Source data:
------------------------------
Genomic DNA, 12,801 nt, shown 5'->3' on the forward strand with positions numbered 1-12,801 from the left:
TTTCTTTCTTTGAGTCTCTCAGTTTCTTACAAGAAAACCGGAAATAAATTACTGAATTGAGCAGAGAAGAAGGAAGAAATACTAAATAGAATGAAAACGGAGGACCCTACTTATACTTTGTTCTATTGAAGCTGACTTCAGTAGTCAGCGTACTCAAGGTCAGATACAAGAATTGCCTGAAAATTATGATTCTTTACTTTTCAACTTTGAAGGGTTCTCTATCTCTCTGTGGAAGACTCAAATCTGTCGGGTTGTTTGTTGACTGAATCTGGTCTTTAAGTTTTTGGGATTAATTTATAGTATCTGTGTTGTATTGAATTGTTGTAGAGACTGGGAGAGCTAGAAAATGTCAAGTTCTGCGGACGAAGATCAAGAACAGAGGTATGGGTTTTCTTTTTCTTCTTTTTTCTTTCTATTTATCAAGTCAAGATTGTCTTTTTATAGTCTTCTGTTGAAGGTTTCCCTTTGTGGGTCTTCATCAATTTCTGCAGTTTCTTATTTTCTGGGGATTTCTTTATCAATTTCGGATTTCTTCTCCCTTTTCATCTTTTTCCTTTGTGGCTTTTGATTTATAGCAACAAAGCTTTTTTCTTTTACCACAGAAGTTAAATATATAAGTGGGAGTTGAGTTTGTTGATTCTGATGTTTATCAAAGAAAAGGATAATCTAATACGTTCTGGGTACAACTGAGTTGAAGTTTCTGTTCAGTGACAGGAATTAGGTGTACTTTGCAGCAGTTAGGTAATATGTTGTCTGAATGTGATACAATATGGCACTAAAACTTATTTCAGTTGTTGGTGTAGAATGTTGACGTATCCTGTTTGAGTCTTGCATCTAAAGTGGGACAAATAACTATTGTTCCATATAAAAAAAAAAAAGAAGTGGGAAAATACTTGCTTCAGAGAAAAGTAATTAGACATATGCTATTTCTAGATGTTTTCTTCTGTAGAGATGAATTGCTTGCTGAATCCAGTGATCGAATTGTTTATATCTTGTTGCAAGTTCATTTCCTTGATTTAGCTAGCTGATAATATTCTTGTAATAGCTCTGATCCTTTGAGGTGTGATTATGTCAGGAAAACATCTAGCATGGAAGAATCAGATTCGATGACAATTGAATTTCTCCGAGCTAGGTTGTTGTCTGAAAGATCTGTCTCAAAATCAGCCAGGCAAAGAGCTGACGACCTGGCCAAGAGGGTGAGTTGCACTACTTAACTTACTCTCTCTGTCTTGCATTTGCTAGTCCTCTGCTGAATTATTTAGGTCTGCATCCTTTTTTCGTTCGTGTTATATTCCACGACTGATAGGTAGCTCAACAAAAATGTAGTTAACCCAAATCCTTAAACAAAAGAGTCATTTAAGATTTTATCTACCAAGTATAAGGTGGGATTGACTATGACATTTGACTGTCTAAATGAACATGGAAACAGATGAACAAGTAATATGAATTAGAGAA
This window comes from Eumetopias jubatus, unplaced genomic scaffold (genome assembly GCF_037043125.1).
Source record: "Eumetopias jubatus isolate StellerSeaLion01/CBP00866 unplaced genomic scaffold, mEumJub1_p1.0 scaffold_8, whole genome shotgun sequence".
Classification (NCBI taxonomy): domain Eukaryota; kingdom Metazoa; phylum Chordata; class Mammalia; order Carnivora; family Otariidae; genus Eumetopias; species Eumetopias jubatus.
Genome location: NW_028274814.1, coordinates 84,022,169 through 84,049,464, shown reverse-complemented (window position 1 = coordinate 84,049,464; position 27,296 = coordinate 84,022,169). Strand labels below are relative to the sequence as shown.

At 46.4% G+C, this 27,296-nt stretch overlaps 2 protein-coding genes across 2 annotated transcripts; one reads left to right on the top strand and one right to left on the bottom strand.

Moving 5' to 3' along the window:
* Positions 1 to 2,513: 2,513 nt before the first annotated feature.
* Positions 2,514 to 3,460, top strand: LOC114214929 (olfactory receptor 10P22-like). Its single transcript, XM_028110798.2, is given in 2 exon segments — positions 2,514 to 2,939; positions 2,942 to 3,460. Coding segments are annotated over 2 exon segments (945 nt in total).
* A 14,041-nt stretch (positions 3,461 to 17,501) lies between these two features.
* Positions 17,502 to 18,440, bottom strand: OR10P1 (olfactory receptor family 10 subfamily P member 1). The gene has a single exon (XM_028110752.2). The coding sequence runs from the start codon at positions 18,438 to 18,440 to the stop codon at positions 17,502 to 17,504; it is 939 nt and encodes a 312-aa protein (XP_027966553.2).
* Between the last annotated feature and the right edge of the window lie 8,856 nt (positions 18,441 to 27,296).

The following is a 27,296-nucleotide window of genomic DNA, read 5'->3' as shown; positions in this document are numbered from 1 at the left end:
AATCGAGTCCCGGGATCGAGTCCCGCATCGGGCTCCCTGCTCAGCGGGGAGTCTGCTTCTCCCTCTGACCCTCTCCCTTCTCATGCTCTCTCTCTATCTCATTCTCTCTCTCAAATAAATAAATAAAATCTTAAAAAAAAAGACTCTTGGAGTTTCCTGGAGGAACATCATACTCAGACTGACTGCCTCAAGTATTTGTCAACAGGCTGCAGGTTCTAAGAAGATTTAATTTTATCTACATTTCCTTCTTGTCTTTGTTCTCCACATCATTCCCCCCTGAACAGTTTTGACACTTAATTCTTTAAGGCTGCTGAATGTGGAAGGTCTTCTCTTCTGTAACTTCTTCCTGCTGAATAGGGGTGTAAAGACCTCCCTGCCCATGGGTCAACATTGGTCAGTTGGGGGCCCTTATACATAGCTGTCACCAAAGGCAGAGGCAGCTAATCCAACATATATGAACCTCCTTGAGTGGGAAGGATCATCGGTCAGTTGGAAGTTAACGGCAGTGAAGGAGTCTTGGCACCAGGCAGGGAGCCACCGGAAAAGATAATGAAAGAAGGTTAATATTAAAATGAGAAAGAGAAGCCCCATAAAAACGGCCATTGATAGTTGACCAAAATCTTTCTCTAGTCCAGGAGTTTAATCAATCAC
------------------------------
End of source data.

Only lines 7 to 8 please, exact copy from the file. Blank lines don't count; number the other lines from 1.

At 46.4% G+C, this 27,296-nt stretch overlaps 2 protein-coding genes across 2 annotated transcripts; one reads left to right on the top strand and one right to left on the bottom strand.

Moving 5' to 3' along the window: